I think that the world needs more gardens and fewer yards.
If you are interested in learning more about adding permanent aspects to your healing garden, I’m offering another complimentary teleclass, This is second in the series.
I will be chatting with Special Guest, Alex Ventura of Ventura & Son Masonry.
Please join me for a complimentary teleclass I’m giving on what you need to know before making changes to your hardscape.
This call is good for any climate, any zone, anywhere! All you need is the desire to make your garden shine.
Monday February 13, 2012 at 6:30 pm PST
To learn more about it – take a look at this link
If you would like to hire me to beautify your life, creating a beautiful garden with you call 661-917-3521, contact [email protected] or visit my website
Wordless Wednesday – Towsley Canyon
Don’t forget to sign up here for my complimentary Telecall “Flea Market Finds” with special guest Tami Smight – Thursday January 19, 2012 at 6:30 pm.
Wordless Wednesday – Ring in 2012
For more about my designs
How To Care For Gaura
One of the shining stars of my front garden is my gaura – it is big, beautiful, and can be a real show stopper. The most important thing I’ve learned about planting these beauties, is to give them lots of room! They do get as big as they say, up to 3’x3’ depending on variety so they are definitely middle of the border perennials – NOT front of the border.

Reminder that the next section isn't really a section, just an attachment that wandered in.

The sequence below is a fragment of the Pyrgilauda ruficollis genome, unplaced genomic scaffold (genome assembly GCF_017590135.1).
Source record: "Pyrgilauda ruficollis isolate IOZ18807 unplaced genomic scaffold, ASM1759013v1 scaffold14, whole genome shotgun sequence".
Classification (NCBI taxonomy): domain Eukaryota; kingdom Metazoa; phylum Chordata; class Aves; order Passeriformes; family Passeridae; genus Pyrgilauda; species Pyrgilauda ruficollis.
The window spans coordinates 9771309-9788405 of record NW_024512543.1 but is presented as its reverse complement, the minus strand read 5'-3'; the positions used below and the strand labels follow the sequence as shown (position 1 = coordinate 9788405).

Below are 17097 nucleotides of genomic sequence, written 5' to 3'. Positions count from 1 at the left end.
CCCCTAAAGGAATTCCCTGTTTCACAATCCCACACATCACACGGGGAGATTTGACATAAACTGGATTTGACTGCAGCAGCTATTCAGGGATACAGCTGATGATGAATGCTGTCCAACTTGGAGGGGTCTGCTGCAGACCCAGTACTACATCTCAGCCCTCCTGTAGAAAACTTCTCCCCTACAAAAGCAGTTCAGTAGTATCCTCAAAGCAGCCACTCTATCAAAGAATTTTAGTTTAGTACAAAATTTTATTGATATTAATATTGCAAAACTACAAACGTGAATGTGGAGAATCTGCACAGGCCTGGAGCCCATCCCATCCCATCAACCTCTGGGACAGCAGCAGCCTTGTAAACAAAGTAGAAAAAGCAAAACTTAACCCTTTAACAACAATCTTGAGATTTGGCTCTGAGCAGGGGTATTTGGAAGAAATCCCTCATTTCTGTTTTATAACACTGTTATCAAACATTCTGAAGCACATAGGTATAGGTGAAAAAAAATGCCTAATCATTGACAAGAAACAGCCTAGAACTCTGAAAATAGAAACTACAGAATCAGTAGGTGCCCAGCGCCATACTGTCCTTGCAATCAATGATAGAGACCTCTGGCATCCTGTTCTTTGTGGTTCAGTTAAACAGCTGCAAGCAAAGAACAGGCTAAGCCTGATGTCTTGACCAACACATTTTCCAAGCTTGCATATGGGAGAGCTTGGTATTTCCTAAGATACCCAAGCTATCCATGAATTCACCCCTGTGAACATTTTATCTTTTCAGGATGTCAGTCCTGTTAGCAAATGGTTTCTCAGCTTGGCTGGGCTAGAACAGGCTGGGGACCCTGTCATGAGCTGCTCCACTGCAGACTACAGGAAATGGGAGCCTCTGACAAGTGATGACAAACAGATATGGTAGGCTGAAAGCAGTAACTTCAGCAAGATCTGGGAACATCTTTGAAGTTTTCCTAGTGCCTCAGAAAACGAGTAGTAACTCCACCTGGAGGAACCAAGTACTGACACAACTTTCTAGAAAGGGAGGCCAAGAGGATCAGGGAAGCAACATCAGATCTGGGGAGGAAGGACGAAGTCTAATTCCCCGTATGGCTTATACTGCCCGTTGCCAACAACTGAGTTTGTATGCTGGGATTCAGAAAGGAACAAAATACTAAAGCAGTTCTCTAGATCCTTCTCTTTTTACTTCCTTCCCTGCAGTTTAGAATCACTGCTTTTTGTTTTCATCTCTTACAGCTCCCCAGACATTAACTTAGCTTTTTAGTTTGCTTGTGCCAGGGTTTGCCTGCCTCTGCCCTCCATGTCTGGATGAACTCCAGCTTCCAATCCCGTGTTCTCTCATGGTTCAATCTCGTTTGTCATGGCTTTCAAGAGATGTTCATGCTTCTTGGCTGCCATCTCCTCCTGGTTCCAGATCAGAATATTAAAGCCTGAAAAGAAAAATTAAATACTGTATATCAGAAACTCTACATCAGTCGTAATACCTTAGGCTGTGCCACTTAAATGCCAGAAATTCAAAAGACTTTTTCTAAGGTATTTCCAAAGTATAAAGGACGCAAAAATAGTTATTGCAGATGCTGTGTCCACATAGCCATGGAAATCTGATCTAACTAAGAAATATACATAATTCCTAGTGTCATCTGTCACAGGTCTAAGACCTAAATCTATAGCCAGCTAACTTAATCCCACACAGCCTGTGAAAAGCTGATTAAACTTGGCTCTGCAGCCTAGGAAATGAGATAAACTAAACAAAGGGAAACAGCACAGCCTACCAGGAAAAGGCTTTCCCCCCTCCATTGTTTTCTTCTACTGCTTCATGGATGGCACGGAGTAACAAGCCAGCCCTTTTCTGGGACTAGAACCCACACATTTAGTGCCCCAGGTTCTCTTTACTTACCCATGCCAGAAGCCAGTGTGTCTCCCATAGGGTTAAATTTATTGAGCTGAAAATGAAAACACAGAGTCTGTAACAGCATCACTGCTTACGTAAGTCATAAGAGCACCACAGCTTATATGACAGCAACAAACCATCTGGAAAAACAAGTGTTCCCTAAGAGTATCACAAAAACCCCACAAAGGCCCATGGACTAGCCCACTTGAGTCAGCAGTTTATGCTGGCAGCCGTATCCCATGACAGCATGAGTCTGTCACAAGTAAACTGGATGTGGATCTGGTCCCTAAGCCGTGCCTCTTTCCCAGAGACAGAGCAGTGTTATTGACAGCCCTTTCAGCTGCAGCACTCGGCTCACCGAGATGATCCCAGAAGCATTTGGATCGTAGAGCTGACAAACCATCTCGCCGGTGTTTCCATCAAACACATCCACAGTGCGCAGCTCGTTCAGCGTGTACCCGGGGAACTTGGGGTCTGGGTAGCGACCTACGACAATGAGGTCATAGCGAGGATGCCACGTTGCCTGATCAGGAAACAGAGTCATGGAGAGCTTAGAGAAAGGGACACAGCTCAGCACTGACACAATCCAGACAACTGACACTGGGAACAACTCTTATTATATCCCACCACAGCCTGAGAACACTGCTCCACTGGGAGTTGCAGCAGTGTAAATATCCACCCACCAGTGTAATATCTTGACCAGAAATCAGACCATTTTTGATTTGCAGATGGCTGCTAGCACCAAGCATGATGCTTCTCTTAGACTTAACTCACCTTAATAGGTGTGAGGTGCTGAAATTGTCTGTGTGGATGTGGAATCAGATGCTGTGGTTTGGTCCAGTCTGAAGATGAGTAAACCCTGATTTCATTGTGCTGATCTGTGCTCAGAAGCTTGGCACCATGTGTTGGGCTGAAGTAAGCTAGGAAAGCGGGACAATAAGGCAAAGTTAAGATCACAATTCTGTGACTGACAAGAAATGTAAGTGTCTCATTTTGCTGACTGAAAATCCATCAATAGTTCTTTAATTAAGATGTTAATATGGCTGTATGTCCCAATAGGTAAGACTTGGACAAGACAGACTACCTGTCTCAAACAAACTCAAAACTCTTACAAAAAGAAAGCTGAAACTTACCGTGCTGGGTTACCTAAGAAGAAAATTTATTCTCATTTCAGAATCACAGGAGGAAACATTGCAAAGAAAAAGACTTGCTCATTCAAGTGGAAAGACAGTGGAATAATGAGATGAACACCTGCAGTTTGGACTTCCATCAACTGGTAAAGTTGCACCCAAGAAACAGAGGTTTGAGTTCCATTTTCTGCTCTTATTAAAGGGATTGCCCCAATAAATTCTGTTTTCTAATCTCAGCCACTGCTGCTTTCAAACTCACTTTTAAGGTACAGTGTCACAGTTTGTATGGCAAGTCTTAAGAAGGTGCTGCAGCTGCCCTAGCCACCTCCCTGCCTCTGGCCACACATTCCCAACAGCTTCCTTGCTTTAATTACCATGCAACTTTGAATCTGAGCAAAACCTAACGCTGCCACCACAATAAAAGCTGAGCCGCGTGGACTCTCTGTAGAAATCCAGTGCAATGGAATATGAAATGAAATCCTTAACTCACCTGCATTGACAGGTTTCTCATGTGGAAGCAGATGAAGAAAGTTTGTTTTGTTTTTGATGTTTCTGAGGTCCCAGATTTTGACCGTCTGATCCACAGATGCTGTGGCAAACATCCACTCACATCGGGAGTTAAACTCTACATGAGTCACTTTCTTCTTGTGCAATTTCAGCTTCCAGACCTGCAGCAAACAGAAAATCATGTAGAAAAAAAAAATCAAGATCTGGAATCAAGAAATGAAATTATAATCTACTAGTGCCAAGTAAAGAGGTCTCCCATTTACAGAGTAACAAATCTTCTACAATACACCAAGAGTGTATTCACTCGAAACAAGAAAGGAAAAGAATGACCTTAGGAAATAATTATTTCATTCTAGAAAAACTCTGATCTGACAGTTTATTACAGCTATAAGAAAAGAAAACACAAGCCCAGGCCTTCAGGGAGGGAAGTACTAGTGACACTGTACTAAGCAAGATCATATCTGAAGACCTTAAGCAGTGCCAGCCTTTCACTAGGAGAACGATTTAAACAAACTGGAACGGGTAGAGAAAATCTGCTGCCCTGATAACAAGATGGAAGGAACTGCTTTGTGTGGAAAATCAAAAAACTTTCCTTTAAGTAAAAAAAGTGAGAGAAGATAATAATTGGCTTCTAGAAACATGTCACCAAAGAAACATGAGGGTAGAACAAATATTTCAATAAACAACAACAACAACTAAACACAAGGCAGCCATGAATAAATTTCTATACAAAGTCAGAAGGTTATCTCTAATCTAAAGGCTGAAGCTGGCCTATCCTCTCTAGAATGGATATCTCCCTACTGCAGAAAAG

Your gaura will flower non-stop from April until the end of October and as I write this post starting the second week of December mine is still in bloom! This plant is great because it is drought tolerant and does not need a whole lot of care.
This photo shows how nicely Gaura works with other perennials like this Cuphea Starfire.
During the first year, you want to water your plant regularly, even keeping the soil somewhat moist during it’s first growing season. After that, you can water it only when it gets hot and dry (summer in Southern California). By low maintenance, I mean you don’t really need to do anything to it, however if you remove the dead flowers (dead head it) and remove seed heads during its blooming season you will increase the new blooms and prolong the blooming period. Fertilizing is also a good idea, try a nice balanced organic granular fertilizer monthly. Stop fertilizing when it gets cool (December) and start up again in spring.
To maintain the size and shape of your gaura you should cut the plant down to 10 inches in the spring of its second season then thinning each spring after that. Your plant will branch out and become more like a shrub (perfect for the middle border). Thinning should be accomplished by removing excess growth (crossing and errant branches first). At the end of the blooming season the only thing you need to do is prune out dead or diseased foliage – which will help prevent pests and diseases.
So, you don’t need to do much now (December) but keep this in mind for the spring!
If you want to know more about me or my designs check out my website.